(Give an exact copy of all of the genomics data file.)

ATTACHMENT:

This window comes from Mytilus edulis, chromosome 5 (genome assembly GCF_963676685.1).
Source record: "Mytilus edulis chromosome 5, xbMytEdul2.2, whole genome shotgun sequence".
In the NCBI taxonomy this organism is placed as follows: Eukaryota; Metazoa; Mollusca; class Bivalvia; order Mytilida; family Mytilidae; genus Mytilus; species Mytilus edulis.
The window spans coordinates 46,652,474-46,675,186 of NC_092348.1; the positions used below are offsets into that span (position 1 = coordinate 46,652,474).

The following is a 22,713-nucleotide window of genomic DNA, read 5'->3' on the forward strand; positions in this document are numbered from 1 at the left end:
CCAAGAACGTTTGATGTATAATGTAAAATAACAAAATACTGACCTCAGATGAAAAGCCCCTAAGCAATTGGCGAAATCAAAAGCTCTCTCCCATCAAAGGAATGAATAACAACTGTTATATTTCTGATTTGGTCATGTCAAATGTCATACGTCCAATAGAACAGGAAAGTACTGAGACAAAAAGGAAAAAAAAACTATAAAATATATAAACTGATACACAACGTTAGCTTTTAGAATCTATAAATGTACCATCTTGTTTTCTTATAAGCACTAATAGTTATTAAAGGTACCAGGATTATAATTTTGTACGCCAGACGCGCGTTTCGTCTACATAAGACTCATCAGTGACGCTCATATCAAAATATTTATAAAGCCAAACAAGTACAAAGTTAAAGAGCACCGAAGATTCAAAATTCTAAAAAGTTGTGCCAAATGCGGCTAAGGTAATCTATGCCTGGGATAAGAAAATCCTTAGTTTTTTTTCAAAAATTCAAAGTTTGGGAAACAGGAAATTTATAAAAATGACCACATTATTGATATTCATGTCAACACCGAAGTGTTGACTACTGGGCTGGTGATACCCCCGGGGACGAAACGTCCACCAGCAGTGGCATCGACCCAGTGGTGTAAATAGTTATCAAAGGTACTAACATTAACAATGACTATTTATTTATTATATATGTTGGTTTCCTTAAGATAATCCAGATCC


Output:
This window comes from Mytilus edulis, chromosome 5 (genome assembly GCF_963676685.1).
Source record: "Mytilus edulis chromosome 5, xbMytEdul2.2, whole genome shotgun sequence".
In the NCBI taxonomy this organism is placed as follows: Eukaryota; Metazoa; Mollusca; class Bivalvia; order Mytilida; family Mytilidae; genus Mytilus; species Mytilus edulis.
The window spans coordinates 46,652,474-46,675,186 of NC_092348.1; the positions used below are offsets into that span (position 1 = coordinate 46,652,474).

The following is a 22,713-nucleotide window of genomic DNA, read 5'->3' on the forward strand; positions in this document are numbered from 1 at the left end:
CCAAGAACGTTTGATGTATAATGTAAAATAACAAAATACTGACCTCAGATGAAAAGCCCCTAAGCAATTGGCGAAATCAAAAGCTCTCTCCCATCAAAGGAATGAATAACAACTGTTATATTTCTGATTTGGTCATGTCAAATGTCATACGTCCAATAGAACAGGAAAGTACTGAGACAAAAAGGAAAAAAAAACTATAAAATATATAAACTGATACACAACGTTAGCTTTTAGAATCTATAAATGTACCATCTTGTTTTCTTATAAGCACTAATAGTTATTAAAGGTACCAGGATTATAATTTTGTACGCCAGACGCGCGTTTCGTCTACATAAGACTCATCAGTGACGCTCATATCAAAATATTTATAAAGCCAAACAAGTACAAAGTTAAAGAGCACCGAAGATTCAAAATTCTAAAAAGTTGTGCCAAATGCGGCTAAGGTAATCTATGCCTGGGATAAGAAAATCCTTAGTTTTTTTTCAAAAATTCAAAGTTTGGGAAACAGGAAATTTATAAAAATGACCACATTATTGATATTCATGTCAACACCGAAGTGTTGACTACTGGGCTGGTGATACCCCCGGGGACGAAACGTCCACCAGCAGTGGCATCGACCCAGTGGTGTAAATAGTTATCAAAGGTACTAACATTAACAATGACTATTTATTTATTATATATGTTGGTTTCCTTAAGATAATCCAGATCC